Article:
But what happens when the company starts printing faulty banknotes?
Recently, the company suspended three employees of Currency Note Press (CNP), Nashik and issued notices against six others after it was found that a large number of Rs 1,000 denomination notes were printed without the silver line security feature. It is the basic security feature of Indian currency notes.
The SPMCIL had appointed a three-member committee to look into the matter. The action was taken after the committee submitted its report.
According to reports, the paper for the currency was supplied by the Security Paper Mill, Hoshangabad, also owned by SPMCIL, and the printing was done at Nashik.
After the inquiry, three employees from the Colour Examine Section, including an examiner, a junior checker and a final checker have been suspended for negligence of duty. Six other members of the staff have been issued notices.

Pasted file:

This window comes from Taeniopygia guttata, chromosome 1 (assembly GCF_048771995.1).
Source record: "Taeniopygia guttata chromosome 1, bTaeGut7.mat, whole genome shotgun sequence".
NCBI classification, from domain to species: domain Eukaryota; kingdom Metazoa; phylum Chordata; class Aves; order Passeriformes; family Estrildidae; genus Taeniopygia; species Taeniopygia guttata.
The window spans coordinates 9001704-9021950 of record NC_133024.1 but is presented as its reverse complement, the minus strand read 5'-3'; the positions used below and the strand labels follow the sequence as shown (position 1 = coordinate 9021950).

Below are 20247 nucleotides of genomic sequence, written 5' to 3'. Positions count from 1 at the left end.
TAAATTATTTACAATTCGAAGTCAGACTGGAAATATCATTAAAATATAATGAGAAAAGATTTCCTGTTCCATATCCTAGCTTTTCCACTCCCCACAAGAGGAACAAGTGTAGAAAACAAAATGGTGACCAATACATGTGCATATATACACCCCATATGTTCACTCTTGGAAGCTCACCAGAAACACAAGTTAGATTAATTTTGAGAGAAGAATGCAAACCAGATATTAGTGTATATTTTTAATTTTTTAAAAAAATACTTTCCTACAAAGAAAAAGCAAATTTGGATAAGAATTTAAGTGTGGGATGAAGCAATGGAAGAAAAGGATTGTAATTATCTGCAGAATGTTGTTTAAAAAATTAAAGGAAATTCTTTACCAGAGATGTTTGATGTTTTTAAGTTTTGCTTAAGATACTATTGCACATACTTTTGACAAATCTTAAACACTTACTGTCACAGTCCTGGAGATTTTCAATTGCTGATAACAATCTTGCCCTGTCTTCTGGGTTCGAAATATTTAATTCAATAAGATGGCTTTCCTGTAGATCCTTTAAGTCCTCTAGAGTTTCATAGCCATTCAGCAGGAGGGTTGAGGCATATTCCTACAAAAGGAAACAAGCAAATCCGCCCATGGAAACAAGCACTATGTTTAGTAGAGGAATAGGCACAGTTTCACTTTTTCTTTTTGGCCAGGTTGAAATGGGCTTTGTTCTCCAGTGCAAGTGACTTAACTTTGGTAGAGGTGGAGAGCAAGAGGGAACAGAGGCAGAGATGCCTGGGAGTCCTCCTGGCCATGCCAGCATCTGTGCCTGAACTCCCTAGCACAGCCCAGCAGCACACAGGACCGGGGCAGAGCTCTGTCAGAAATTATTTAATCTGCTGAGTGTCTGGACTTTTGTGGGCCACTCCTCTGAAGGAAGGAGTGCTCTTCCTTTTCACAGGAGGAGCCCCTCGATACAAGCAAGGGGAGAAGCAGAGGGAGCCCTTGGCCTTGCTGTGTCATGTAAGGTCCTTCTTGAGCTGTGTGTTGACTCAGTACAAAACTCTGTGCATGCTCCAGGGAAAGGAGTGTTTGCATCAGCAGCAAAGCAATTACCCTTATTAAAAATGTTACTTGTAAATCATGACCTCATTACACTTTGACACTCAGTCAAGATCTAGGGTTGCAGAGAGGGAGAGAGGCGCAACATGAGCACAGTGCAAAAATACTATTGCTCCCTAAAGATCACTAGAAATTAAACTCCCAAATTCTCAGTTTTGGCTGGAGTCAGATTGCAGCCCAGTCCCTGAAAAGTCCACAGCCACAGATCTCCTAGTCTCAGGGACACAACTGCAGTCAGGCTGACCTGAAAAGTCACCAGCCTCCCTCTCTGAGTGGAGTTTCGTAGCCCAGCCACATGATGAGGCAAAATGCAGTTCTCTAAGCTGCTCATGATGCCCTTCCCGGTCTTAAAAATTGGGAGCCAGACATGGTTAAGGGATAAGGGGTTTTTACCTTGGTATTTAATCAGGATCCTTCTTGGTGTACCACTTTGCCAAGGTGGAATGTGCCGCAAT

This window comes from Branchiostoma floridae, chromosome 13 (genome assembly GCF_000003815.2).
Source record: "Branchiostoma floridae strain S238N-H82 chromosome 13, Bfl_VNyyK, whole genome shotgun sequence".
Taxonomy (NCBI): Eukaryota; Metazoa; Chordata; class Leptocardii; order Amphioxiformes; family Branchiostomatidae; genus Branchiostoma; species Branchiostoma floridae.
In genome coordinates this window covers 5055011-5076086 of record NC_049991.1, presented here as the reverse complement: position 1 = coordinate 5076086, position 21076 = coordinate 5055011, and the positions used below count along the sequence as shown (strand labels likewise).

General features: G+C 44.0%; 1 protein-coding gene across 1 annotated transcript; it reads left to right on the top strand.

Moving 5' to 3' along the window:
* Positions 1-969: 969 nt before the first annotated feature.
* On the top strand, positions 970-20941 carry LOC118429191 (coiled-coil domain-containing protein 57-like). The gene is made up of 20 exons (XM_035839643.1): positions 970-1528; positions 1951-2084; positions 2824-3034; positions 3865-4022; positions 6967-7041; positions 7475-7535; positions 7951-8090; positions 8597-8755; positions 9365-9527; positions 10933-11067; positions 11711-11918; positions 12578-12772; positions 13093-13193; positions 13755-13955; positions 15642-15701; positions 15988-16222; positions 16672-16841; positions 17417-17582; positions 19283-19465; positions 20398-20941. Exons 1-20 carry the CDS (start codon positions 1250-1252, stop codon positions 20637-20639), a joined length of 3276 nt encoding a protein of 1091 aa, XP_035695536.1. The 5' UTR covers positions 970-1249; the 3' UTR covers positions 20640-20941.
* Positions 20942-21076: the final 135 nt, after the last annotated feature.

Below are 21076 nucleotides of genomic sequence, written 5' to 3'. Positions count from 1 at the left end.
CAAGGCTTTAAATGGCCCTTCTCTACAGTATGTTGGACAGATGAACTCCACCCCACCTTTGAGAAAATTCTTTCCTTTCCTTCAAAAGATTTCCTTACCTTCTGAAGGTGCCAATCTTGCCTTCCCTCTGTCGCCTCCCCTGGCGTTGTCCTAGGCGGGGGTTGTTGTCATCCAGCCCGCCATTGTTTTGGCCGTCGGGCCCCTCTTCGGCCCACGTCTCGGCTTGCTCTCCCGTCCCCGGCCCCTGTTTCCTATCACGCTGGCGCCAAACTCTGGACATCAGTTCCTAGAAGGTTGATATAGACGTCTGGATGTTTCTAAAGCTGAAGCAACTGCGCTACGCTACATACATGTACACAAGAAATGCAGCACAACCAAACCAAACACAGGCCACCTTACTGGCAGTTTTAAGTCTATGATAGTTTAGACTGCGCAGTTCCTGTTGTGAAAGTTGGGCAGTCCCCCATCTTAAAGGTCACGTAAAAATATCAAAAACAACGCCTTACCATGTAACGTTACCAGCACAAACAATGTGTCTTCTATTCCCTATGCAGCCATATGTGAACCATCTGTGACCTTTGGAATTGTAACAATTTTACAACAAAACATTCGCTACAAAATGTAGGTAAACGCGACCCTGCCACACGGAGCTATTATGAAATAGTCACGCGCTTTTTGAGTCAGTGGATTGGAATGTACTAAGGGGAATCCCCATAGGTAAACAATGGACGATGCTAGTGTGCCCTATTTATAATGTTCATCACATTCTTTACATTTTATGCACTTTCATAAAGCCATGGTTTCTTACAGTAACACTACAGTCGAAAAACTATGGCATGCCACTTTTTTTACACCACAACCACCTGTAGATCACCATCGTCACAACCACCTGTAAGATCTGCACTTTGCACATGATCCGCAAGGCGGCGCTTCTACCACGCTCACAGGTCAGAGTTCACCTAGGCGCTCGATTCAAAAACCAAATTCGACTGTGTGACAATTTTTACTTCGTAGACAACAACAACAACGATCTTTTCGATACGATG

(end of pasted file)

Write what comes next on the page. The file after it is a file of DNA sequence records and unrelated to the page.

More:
The committee observed that even if the paper was supplied by another agency, it was the duty of the people working on the positions to check if the paper for printing was proper or not.
Meanwhile, the India Security Press and the Currency Note Press Employees’ Union, affiliated to the Bharatiya Mazdoor Sangh, has protested against the suspension of the workers. The union said the employees shouldn’t be suspended as the paper was supplied by another agency.
The Security Printing and Minting Corporation of India Limited was formed after corporatisation of nine units, including four mints, four presses and one paper mill which were earlier functioning under the Ministry of Finance. Incorporated on 13 January 2006, under the Companies Act, 1956, with its headquarters in New Delhi, SPMCIL is a wholly owned Schedule ‘A’ company of the Government of India. The company is engaged in the manufacture of security paper, minting of coins, printing of currency and banknotes, non-judicial stamp papers, postage stamps, travel documents, etc.
Comprising of total 15,000 employees in all its nine units, SPMCIL produces currency notes and coins, non-judicial stamp papers, postal stationery, stamps, passports, visa stickers and other travel documents.
(With help from news agencies.)